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101 Things To Do in SE Seattle: #64 Pick Fruit

August 9, 2011
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Every August and September fruit trees around Seattle ripen.  In our own yard we have an old plum tree that makes the best, biggest, fattest, juiciest plums around.  We eat them until we start to turn purple.  But it’s hard to keep up with all the fruit, even with giving bags of it away to friends and coworkers we are still left with plums rotting on the ground.  And our tree isn’t the only one.  An organization called City Fruit has a solution, they match people with too much fruit with people who need the fruit.  Here is what they have to say for themselves:

City-grown fruit is a resource for the entire community. Because most residential tree owners can’t—or don’t—use all the fruit produced on their properties, much of it falls to the ground and rots.In addition, much of the fruit grown in urban landscapes is infested with preventable pests.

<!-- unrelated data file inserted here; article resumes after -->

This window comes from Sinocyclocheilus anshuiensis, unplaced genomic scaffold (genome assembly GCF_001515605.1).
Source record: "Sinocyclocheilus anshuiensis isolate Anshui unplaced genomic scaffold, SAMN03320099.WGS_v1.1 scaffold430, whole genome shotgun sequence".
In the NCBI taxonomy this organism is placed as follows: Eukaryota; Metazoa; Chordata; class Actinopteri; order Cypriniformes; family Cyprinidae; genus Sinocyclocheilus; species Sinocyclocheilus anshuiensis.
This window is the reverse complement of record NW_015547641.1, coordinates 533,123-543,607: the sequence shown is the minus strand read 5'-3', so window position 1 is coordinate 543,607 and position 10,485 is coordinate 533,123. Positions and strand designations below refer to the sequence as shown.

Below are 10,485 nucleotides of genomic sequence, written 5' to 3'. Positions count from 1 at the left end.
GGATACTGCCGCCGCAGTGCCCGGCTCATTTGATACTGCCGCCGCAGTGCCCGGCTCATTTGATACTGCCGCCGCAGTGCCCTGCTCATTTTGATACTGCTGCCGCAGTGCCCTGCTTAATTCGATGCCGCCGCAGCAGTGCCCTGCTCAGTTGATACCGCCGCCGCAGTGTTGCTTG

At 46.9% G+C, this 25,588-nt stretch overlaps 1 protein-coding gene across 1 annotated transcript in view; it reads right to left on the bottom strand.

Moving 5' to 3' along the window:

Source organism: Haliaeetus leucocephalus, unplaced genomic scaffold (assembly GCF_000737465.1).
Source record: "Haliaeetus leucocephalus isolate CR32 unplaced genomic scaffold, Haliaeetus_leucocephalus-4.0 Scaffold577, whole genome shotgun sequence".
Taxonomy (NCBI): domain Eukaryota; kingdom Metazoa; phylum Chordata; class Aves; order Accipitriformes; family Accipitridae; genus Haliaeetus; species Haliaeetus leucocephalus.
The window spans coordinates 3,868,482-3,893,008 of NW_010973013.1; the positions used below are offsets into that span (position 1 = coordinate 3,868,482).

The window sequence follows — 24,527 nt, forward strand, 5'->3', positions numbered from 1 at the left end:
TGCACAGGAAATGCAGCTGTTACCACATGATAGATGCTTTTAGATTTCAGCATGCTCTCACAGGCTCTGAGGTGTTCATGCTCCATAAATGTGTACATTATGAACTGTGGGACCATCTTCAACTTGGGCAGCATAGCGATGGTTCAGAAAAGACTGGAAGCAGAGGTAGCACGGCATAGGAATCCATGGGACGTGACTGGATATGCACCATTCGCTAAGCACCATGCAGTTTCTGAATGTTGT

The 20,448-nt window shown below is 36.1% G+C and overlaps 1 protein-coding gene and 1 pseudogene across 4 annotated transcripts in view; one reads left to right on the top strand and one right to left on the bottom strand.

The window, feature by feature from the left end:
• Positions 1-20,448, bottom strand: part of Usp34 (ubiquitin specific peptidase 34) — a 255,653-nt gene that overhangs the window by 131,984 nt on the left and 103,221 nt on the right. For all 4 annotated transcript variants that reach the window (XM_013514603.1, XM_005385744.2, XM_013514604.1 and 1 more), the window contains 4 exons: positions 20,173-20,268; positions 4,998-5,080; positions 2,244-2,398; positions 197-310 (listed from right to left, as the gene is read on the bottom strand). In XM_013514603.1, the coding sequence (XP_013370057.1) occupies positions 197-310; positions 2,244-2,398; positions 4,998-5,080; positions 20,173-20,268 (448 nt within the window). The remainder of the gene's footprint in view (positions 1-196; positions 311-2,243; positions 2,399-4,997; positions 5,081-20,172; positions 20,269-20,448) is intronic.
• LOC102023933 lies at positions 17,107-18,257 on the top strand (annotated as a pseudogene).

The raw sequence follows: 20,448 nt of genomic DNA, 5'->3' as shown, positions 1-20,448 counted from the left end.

City Fruit works neighborhood by neighborhood to help residential tree owners grow healthy fruit, to harvest and use what they can, and to share what they don’t need. City Fruit collaborates with others involved in local food production, climate protection, horticulture, food security and community-building to protect and optimize urban fruit trees.

If you have a fruit tree and you need help harvesting, or if you would like to help harvest other people’s trees so that the fruit can be put to good use, contact them.

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